Flojo’s Easy Detox Tip #8
So you’ve all heard about the origins of Kellogg’s corn flakes right? No? Mwahahaha! You’re in for a treat then. Dr Kellogg was a Seventh Day Adventist who believed that “Neither plague, nor war, nor small-pox have produced results so disastrous to humanity as the pernicious habit of onanism. Such a victim dies literally by his own hand.”
Yep, to cut a long story short, Dr Kellogg developed corn flakes to cure the life and soul destroying effects of masturbstion!
Quackery as it sounds though, he had a point. No! Not that having a sex drive is bad! In fact, having a healthy libido is a key sign that your health is generally doing ok. If your health is under par then your body won’t necessarily want to encourage behaviour that might end in pregnancy. His point that cereals reduce libido though? That one. That’s the point I’d like to expand on.
Until Kellogg began promoting his anti-libido cereals at the turn of the 20th century, western breakfast eaters were fueling themselves with either meat and eggs or some kind of porridge. Until the misinformed diet police started getting their knickers in a twist over fatty breakfasts we were breakfasting on just the right stuff for good energy and, yes, a healthy libido! Here’s why: cholesterol and saturated fats are vital components of all hormone production! And having a healthy sex drive is reliant on your body being able to synthesise sex hormones, namely testosterone, oestrogen, progesterone, oxytocin and vasopressin. If Dr Kellogg wanted to reduce sex drive then restricting the ingredients of traditional breakfast fare was an effective measure!
And if you aren’t convinced by the whole libido argument. How about breakfast cereals messing up your stress hormone cycles? Starting your day with a carbohydrate based breakfast causes your blood sugar levels to rise, which in turn increases your insulin production. Both of which interfere with your natural daily cortisol cycle. And when your cortisol levels are high then your non-emergency functions such as digestion, reproduction and wound healing are going to get suppressed.
Those low-fat, added vitamins, superfoods enriched health claims on the side of the box aren’t looking so hot now are they?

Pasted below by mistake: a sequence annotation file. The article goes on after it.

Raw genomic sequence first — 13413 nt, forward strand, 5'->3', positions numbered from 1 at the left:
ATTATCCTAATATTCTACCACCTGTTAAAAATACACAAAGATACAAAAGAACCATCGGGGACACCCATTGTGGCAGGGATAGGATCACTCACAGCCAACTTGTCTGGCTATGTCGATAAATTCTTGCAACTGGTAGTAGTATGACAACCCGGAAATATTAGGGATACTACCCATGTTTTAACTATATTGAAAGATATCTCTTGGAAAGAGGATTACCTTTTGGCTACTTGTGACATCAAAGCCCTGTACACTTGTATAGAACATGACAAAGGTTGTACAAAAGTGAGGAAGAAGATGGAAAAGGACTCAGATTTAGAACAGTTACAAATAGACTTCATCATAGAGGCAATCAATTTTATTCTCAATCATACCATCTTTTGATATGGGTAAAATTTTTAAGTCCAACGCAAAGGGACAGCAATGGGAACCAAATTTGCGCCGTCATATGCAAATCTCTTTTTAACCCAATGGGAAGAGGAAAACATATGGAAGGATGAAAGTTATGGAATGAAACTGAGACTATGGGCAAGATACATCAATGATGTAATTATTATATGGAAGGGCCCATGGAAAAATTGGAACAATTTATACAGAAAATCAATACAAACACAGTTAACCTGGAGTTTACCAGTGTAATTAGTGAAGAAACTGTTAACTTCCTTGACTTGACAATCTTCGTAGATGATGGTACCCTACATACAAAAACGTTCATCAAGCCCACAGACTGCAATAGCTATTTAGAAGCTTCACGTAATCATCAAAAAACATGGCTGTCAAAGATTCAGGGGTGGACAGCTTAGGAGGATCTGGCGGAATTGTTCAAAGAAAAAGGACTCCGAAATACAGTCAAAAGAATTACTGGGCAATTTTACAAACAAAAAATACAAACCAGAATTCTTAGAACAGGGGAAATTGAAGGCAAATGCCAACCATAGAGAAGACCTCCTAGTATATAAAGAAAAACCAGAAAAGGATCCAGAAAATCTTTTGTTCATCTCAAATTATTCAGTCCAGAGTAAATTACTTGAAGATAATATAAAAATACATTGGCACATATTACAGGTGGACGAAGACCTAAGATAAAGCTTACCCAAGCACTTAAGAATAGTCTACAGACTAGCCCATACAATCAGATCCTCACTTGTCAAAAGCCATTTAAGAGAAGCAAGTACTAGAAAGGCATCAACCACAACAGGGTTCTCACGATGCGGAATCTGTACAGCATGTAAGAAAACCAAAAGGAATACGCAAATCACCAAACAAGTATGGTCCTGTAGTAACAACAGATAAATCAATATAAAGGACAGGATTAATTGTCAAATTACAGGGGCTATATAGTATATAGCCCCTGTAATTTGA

What about those lovely, natural, fibre containing, organic and whole grain cereals from the health food shop? Well, it’s also worth noting that whole grains contain both enzyme inhibitors that can interfere with digestion and phytic acid that combines with iron, calcium, magnesium, copper and zinc and blocks absorption of these vital minerals. So sorry, but these aren’t great either. And check the nutrition panel for sugar. Don’t be fooled by the wholesome sounding ingredients like honey, maple syrup or, I don’t know, enchanted fairy nectar. Every 4.2 grams equals one teaspoon of sugar. Add up the weight of your serving (I’m guessing it’s more than the suggested 30g.) Do the maths.
So, what can you eat for breakfast?
The first thing to remember is that the “breakfast is the most important meal of the day” mantra is misleading. Breakfast literally means to break your fast. There is no rule that says that this has to be as soon as you wake up, or even in the morning. It’s the quality that counts. Not the timing.
But I’m not about to deprive you of “something in a bowl” of a morning so if that’s your bag you can always try my breakfast porridge, my chia breakfast bowl or my yoghurt breakfast bowl. And, when I get round to it I will blog a lovely sugar free and low carb granola post for you. Because I realise that was a cruel trick to post a picture of some healthy homemade stuff and not actually give you a recipe. Sorry…
A weekend breakfast is the perfect time for a fry up. But if you are missing pastries or bagels then you could try my peanut butter muffins or my breakfast cheesecake. (I’ve also just realised I have omitted to write a recipe post for pancakes! Whaaat? I will rectify this soon. Promise!)
And, of course, there’s always bone broth! (How could I finish a post about breakfast without it?!)